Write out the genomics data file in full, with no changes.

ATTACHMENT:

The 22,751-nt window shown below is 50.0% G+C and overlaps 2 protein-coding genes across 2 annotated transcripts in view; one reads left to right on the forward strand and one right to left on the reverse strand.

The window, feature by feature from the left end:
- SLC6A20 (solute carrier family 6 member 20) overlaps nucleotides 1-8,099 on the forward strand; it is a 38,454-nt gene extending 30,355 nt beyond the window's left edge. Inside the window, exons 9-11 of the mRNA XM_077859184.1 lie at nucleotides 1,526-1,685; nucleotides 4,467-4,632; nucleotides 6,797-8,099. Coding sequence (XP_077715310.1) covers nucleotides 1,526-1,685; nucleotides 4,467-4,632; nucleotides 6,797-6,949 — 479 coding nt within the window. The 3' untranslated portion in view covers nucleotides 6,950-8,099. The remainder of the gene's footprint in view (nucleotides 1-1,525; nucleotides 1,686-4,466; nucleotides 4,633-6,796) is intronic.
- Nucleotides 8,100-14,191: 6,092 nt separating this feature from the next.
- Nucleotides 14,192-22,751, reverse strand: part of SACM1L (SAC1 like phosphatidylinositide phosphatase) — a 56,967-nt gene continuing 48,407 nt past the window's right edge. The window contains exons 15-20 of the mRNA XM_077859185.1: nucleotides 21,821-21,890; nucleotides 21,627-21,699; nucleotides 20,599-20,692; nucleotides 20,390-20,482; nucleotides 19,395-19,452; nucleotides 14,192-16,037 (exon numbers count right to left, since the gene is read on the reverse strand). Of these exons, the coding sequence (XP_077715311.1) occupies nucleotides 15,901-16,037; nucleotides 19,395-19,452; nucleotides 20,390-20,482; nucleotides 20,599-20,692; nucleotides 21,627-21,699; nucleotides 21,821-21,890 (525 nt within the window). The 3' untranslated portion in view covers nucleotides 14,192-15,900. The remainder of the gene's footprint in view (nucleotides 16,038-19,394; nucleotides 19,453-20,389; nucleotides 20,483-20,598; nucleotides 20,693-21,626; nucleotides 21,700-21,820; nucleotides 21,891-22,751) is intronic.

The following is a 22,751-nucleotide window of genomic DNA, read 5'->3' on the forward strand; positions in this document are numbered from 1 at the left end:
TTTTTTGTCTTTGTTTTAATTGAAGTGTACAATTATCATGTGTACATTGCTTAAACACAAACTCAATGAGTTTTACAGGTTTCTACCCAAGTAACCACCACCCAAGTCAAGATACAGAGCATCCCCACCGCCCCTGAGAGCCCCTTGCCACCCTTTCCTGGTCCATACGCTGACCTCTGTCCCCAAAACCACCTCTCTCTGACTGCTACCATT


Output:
The 22,751-nt window shown below is 50.0% G+C and overlaps 2 protein-coding genes across 2 annotated transcripts in view; one reads left to right on the forward strand and one right to left on the reverse strand.

The window, feature by feature from the left end:
- SLC6A20 (solute carrier family 6 member 20) overlaps nucleotides 1-8,099 on the forward strand; it is a 38,454-nt gene extending 30,355 nt beyond the window's left edge. Inside the window, exons 9-11 of the mRNA XM_077859184.1 lie at nucleotides 1,526-1,685; nucleotides 4,467-4,632; nucleotides 6,797-8,099. Coding sequence (XP_077715310.1) covers nucleotides 1,526-1,685; nucleotides 4,467-4,632; nucleotides 6,797-6,949 — 479 coding nt within the window. The 3' untranslated portion in view covers nucleotides 6,950-8,099. The remainder of the gene's footprint in view (nucleotides 1-1,525; nucleotides 1,686-4,466; nucleotides 4,633-6,796) is intronic.
- Nucleotides 8,100-14,191: 6,092 nt separating this feature from the next.
- Nucleotides 14,192-22,751, reverse strand: part of SACM1L (SAC1 like phosphatidylinositide phosphatase) — a 56,967-nt gene continuing 48,407 nt past the window's right edge. The window contains exons 15-20 of the mRNA XM_077859185.1: nucleotides 21,821-21,890; nucleotides 21,627-21,699; nucleotides 20,599-20,692; nucleotides 20,390-20,482; nucleotides 19,395-19,452; nucleotides 14,192-16,037 (exon numbers count right to left, since the gene is read on the reverse strand). Of these exons, the coding sequence (XP_077715311.1) occupies nucleotides 15,901-16,037; nucleotides 19,395-19,452; nucleotides 20,390-20,482; nucleotides 20,599-20,692; nucleotides 21,627-21,699; nucleotides 21,821-21,890 (525 nt within the window). The 3' untranslated portion in view covers nucleotides 14,192-15,900. The remainder of the gene's footprint in view (nucleotides 16,038-19,394; nucleotides 19,453-20,389; nucleotides 20,483-20,598; nucleotides 20,693-21,626; nucleotides 21,700-21,820; nucleotides 21,891-22,751) is intronic.

The following is a 22,751-nucleotide window of genomic DNA, read 5'->3' on the forward strand; positions in this document are numbered from 1 at the left end:
TTTTTTGTCTTTGTTTTAATTGAAGTGTACAATTATCATGTGTACATTGCTTAAACACAAACTCAATGAGTTTTACAGGTTTCTACCCAAGTAACCACCACCCAAGTCAAGATACAGAGCATCCCCACCGCCCCTGAGAGCCCCTTGCCACCCTTTCCTGGTCCATACGCTGACCTCTGTCCCCAAAACCACCTCTCTCTGACTGCTACCATT